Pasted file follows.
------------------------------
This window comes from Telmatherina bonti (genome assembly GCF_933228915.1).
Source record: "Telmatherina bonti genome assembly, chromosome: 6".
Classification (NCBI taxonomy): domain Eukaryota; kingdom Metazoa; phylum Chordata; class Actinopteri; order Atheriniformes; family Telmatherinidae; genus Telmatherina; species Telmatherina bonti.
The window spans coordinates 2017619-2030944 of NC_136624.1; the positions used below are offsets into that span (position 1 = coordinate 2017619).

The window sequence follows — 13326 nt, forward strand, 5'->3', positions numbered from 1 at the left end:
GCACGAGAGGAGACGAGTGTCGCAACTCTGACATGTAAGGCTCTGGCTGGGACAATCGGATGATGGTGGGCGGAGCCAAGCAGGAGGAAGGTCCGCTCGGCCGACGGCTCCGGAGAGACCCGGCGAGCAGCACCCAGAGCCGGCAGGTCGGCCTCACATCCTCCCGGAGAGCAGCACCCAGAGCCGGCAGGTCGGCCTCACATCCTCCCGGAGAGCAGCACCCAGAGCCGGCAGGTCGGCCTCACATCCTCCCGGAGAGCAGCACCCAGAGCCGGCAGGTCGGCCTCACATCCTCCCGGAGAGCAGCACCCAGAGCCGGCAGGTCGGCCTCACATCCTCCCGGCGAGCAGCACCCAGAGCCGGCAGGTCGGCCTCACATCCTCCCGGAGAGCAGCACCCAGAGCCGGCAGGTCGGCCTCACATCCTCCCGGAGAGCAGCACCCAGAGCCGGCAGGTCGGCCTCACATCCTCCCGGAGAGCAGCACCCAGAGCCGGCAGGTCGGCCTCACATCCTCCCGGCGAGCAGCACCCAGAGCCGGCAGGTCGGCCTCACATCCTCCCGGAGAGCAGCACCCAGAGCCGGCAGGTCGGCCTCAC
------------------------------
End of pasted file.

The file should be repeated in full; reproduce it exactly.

This window comes from Telmatherina bonti (genome assembly GCF_933228915.1).
Source record: "Telmatherina bonti genome assembly, chromosome: 6".
Classification (NCBI taxonomy): domain Eukaryota; kingdom Metazoa; phylum Chordata; class Actinopteri; order Atheriniformes; family Telmatherinidae; genus Telmatherina; species Telmatherina bonti.
The window spans coordinates 2017619-2030944 of NC_136624.1; the positions used below are offsets into that span (position 1 = coordinate 2017619).

The window sequence follows — 13326 nt, forward strand, 5'->3', positions numbered from 1 at the left end:
GCACGAGAGGAGACGAGTGTCGCAACTCTGACATGTAAGGCTCTGGCTGGGACAATCGGATGATGGTGGGCGGAGCCAAGCAGGAGGAAGGTCCGCTCGGCCGACGGCTCCGGAGAGACCCGGCGAGCAGCACCCAGAGCCGGCAGGTCGGCCTCACATCCTCCCGGAGAGCAGCACCCAGAGCCGGCAGGTCGGCCTCACATCCTCCCGGAGAGCAGCACCCAGAGCCGGCAGGTCGGCCTCACATCCTCCCGGAGAGCAGCACCCAGAGCCGGCAGGTCGGCCTCACATCCTCCCGGAGAGCAGCACCCAGAGCCGGCAGGTCGGCCTCACATCCTCCCGGCGAGCAGCACCCAGAGCCGGCAGGTCGGCCTCACATCCTCCCGGAGAGCAGCACCCAGAGCCGGCAGGTCGGCCTCACATCCTCCCGGAGAGCAGCACCCAGAGCCGGCAGGTCGGCCTCACATCCTCCCGGAGAGCAGCACCCAGAGCCGGCAGGTCGGCCTCACATCCTCCCGGCGAGCAGCACCCAGAGCCGGCAGGTCGGCCTCACATCCTCCCGGAGAGCAGCACCCAGAGCCGGCAGGTCGGCCTCAC